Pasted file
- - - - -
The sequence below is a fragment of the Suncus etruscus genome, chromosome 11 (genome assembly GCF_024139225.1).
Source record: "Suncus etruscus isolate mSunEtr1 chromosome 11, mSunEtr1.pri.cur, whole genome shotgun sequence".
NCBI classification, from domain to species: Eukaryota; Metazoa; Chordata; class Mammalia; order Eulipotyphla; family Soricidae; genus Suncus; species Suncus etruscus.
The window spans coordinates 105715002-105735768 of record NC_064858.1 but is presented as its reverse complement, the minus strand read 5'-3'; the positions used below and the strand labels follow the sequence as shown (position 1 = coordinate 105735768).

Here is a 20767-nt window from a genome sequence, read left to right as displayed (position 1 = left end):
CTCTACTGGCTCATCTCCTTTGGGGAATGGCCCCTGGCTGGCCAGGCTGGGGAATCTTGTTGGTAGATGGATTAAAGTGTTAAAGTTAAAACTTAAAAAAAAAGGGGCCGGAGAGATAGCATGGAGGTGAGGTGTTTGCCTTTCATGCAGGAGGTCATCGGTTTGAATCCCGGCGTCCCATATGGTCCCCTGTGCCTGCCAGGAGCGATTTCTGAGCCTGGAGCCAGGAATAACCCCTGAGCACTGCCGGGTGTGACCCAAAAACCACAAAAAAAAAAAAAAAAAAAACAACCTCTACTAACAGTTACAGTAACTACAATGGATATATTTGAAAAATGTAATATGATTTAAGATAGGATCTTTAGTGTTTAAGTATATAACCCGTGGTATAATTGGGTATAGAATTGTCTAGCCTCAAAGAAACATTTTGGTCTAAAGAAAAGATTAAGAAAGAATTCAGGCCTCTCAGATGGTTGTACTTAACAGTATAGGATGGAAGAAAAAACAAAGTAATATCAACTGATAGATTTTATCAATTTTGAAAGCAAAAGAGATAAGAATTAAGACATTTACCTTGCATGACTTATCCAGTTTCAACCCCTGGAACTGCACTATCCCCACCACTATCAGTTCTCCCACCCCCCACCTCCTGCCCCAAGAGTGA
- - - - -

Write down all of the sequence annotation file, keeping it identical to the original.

The sequence below is a fragment of the Suncus etruscus genome, chromosome 11 (genome assembly GCF_024139225.1).
Source record: "Suncus etruscus isolate mSunEtr1 chromosome 11, mSunEtr1.pri.cur, whole genome shotgun sequence".
NCBI classification, from domain to species: Eukaryota; Metazoa; Chordata; class Mammalia; order Eulipotyphla; family Soricidae; genus Suncus; species Suncus etruscus.
The window spans coordinates 105715002-105735768 of record NC_064858.1 but is presented as its reverse complement, the minus strand read 5'-3'; the positions used below and the strand labels follow the sequence as shown (position 1 = coordinate 105735768).

Here is a 20767-nt window from a genome sequence, read left to right as displayed (position 1 = left end):
CTCTACTGGCTCATCTCCTTTGGGGAATGGCCCCTGGCTGGCCAGGCTGGGGAATCTTGTTGGTAGATGGATTAAAGTGTTAAAGTTAAAACTTAAAAAAAAAGGGGCCGGAGAGATAGCATGGAGGTGAGGTGTTTGCCTTTCATGCAGGAGGTCATCGGTTTGAATCCCGGCGTCCCATATGGTCCCCTGTGCCTGCCAGGAGCGATTTCTGAGCCTGGAGCCAGGAATAACCCCTGAGCACTGCCGGGTGTGACCCAAAAACCACAAAAAAAAAAAAAAAAAAAACAACCTCTACTAACAGTTACAGTAACTACAATGGATATATTTGAAAAATGTAATATGATTTAAGATAGGATCTTTAGTGTTTAAGTATATAACCCGTGGTATAATTGGGTATAGAATTGTCTAGCCTCAAAGAAACATTTTGGTCTAAAGAAAAGATTAAGAAAGAATTCAGGCCTCTCAGATGGTTGTACTTAACAGTATAGGATGGAAGAAAAAACAAAGTAATATCAACTGATAGATTTTATCAATTTTGAAAGCAAAAGAGATAAGAATTAAGACATTTACCTTGCATGACTTATCCAGTTTCAACCCCTGGAACTGCACTATCCCCACCACTATCAGTTCTCCCACCCCCCACCTCCTGCCCCAAGAGTGA